Lot 162 , An extremely rare Girl-on-a-Horse or Compass Marked group of a young lady riding a piebald horse, c.1755, h. 15cm, losses and repairs,
An extremely rare Girl-on-a-Horse or Compass Marked group of a young lady riding a piebald horse, c.1755, the figure wearing a pink coat and flower painted yellow skirt, the horse decorated with applied flowers, on a rococo scrollwork base encrusted with flowers, unmarked, h. 15cm, losses and repairs,
The Dennis G. Rice Collection of fine early Derby Porcelain (1750-1770)
As well as being an avid collector of early Derby porcelain, Dr. Dennis G. Rice was an academic and wrote one of the key reference works on the subject - 'Derby Porcelain, The Golden Years 1750-1770' published in 1983. A number of the pieces illustrated in the book will be offered for sale.
Literature: cf. D.G. Rice, Derby Porcelain, colour plate A.
In his book Rice writes 'There exists a small group of figures attributable on stylistic and other grounds to a date around 1755. Their distinctive characteristics are that they are are light in weight, have a paste that is dirty and speckled, and a rough unglazed dirty surface under a base which is scrolled and rococo in form. Some of the models have a mark consisting of a circle containing a triangle but the more observant as a letter Y. All the examples so far recorded are modelled with a remarkable flair in a style not seen elsewhere in English porcelain.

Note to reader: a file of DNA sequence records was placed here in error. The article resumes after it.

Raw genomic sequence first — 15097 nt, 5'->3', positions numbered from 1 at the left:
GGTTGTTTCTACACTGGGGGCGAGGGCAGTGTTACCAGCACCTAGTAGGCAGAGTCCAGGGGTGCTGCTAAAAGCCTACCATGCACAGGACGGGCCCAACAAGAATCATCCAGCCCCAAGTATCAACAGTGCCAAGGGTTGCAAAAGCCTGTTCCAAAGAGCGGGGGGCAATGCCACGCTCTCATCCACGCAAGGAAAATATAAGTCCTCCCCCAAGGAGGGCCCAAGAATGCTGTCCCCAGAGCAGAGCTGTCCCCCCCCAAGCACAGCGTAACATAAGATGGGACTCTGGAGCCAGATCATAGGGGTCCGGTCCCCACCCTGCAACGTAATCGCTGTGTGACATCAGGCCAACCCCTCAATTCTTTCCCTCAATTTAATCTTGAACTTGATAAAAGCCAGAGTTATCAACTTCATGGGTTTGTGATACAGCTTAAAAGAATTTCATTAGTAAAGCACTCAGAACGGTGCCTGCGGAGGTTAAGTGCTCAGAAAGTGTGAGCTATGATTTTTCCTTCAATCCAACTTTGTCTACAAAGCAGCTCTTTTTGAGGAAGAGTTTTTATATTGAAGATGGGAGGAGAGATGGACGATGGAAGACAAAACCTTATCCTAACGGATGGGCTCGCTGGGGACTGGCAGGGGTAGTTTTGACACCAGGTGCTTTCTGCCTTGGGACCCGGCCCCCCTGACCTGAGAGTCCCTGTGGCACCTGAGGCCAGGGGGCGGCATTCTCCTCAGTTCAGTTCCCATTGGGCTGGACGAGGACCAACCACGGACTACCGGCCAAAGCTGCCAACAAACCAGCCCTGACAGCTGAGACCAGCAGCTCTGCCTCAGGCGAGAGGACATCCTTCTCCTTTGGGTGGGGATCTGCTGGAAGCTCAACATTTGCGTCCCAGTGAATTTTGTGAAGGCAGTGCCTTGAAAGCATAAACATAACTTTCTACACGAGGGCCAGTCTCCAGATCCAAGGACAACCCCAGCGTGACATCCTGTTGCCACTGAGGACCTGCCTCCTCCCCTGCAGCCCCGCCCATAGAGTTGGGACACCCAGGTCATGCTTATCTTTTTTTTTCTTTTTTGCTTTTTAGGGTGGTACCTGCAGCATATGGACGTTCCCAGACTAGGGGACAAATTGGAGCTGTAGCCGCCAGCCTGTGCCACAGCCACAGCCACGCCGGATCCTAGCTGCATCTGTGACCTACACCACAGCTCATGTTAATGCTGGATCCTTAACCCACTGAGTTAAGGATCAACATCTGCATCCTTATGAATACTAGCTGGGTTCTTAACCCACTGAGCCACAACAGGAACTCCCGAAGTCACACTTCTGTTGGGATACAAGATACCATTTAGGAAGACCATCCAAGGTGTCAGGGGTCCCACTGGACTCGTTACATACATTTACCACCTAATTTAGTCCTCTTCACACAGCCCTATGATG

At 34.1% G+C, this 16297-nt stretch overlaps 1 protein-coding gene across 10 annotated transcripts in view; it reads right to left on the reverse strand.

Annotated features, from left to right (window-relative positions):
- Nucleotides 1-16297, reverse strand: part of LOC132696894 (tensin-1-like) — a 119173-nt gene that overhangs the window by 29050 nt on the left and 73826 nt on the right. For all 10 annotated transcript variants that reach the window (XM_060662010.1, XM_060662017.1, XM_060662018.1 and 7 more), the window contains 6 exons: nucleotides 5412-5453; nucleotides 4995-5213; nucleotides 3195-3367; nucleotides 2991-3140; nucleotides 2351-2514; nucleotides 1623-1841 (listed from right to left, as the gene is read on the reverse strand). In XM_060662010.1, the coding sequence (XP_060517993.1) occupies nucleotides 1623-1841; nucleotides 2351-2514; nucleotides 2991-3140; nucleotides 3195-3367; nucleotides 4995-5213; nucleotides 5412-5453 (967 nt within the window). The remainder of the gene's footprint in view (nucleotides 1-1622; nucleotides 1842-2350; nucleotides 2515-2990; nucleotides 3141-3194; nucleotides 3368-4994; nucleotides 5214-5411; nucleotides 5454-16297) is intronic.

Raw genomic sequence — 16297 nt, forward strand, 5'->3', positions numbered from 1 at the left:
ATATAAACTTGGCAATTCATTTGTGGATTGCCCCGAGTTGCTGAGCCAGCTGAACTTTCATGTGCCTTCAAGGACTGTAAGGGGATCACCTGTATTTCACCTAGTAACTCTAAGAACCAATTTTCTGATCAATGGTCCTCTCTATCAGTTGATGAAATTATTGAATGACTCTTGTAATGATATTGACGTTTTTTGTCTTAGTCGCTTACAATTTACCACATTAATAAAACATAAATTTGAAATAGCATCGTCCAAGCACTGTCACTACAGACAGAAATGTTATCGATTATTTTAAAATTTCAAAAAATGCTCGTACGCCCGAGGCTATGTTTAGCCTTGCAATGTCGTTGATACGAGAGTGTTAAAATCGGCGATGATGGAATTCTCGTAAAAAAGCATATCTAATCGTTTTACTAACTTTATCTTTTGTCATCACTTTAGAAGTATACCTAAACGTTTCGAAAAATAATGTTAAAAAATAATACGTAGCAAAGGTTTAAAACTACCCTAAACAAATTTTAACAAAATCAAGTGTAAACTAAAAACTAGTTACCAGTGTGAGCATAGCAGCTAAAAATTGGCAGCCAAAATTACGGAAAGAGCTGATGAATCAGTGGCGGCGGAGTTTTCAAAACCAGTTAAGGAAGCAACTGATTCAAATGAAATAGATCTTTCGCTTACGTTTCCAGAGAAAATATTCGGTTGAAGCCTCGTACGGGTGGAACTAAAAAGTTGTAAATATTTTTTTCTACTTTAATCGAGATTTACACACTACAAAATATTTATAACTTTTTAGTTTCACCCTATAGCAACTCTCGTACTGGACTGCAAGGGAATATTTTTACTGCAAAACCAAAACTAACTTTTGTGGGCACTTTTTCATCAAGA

...none of the models is to be found either as a a dry-edge or Duesbury figure. This complete isolation from what went before and what came after is indeed remarkable if a Derby attribution is correct. An alternative theory is that the 'Girl-on-a-horse' factory figures originated at Crisp's porcelain factory in Vauxhall.
The Vauxhall factory was run by Nicholas Crisp (about 1704-1774). He was a member of the Society of Arts, which was established in 1754 to encourage British industries faced with foreign competition. Crisp was representative of the commercially-minded entrepreneurs who founded the English porcelain industry.
ex Winifred Williams, Nov. 1979 for £1,100.
The figure is missing both arms, the head has been messily re-glued with old discoloured restoration around the neck. The horse has losses to its bridle, both ears and its left front leg. Fritting to the glaze all over.
Descriptions provided in both printed and on-line catalogue formats do not include condition reports. The absence of a condition statement does not imply that the lot is in perfect condition or completely free from wear and tear, imperfections or the effects of aging. Interested bidders are strongly encouraged to request a condition report on any lots upon which they intend to bid, prior to placing a bid. All transactions are governed by Gorringes Conditions of Sale.
Sold for £13,000